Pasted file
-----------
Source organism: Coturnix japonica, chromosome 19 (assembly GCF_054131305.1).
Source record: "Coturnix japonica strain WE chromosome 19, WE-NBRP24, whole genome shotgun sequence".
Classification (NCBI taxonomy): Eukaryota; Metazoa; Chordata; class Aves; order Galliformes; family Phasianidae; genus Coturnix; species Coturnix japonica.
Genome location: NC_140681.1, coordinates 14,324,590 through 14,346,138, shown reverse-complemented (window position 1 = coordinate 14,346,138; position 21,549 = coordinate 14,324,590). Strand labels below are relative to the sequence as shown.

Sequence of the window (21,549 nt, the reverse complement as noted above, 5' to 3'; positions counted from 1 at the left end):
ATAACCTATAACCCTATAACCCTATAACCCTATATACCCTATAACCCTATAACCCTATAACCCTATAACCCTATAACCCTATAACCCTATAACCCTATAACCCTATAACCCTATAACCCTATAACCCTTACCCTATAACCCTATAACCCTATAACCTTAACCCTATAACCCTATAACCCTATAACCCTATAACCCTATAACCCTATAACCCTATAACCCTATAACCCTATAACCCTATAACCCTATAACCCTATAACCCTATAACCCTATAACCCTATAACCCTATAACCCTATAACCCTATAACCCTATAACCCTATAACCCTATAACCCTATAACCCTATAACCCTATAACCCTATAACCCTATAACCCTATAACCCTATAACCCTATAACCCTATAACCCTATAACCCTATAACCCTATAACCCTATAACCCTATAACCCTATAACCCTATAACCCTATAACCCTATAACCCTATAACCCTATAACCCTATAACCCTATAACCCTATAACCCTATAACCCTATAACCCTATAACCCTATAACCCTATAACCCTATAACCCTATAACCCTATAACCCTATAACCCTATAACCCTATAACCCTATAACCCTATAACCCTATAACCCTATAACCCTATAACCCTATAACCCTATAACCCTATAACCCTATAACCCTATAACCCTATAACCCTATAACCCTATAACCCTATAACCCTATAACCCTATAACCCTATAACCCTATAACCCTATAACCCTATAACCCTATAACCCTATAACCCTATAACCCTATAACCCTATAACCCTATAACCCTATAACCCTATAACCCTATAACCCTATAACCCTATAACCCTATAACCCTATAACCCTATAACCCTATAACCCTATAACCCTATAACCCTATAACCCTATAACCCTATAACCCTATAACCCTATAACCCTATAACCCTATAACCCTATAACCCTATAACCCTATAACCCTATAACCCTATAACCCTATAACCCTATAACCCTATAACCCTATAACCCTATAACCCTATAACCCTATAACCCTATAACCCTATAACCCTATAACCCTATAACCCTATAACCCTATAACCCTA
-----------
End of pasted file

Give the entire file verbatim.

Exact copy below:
Source organism: Coturnix japonica, chromosome 19 (assembly GCF_054131305.1).
Source record: "Coturnix japonica strain WE chromosome 19, WE-NBRP24, whole genome shotgun sequence".
Classification (NCBI taxonomy): Eukaryota; Metazoa; Chordata; class Aves; order Galliformes; family Phasianidae; genus Coturnix; species Coturnix japonica.
Genome location: NC_140681.1, coordinates 14,324,590 through 14,346,138, shown reverse-complemented (window position 1 = coordinate 14,346,138; position 21,549 = coordinate 14,324,590). Strand labels below are relative to the sequence as shown.

Sequence of the window (21,549 nt, the reverse complement as noted above, 5' to 3'; positions counted from 1 at the left end):
ATAACCTATAACCCTATAACCCTATAACCCTATATACCCTATAACCCTATAACCCTATAACCCTATAACCCTATAACCCTATAACCCTATAACCCTATAACCCTATAACCCTATAACCCTATAACCCTTACCCTATAACCCTATAACCCTATAACCTTAACCCTATAACCCTATAACCCTATAACCCTATAACCCTATAACCCTATAACCCTATAACCCTATAACCCTATAACCCTATAACCCTATAACCCTATAACCCTATAACCCTATAACCCTATAACCCTATAACCCTATAACCCTATAACCCTATAACCCTATAACCCTATAACCCTATAACCCTATAACCCTATAACCCTATAACCCTATAACCCTATAACCCTATAACCCTATAACCCTATAACCCTATAACCCTATAACCCTATAACCCTATAACCCTATAACCCTATAACCCTATAACCCTATAACCCTATAACCCTATAACCCTATAACCCTATAACCCTATAACCCTATAACCCTATAACCCTATAACCCTATAACCCTATAACCCTATAACCCTATAACCCTATAACCCTATAACCCTATAACCCTATAACCCTATAACCCTATAACCCTATAACCCTATAACCCTATAACCCTATAACCCTATAACCCTATAACCCTATAACCCTATAACCCTATAACCCTATAACCCTATAACCCTATAACCCTATAACCCTATAACCCTATAACCCTATAACCCTATAACCCTATAACCCTATAACCCTATAACCCTATAACCCTATAACCCTATAACCCTATAACCCTATAACCCTATAACCCTATAACCCTATAACCCTATAACCCTATAACCCTATAACCCTATAACCCTATAACCCTATAACCCTATAACCCTATAACCCTATAACCCTATAACCCTATAACCCTATAACCCTATAACCCTATAACCCTATAACCCTATAACCCTATAACCCTATAACCCTATAACCCTATAACCCTATAACCCTATAACCCTATAACCCTATAACCCTATAACCCTATAACCCTATAACCCTATAACCCTATAACCCTATAACCCTATAACCCTATAACCCTATAACCCTA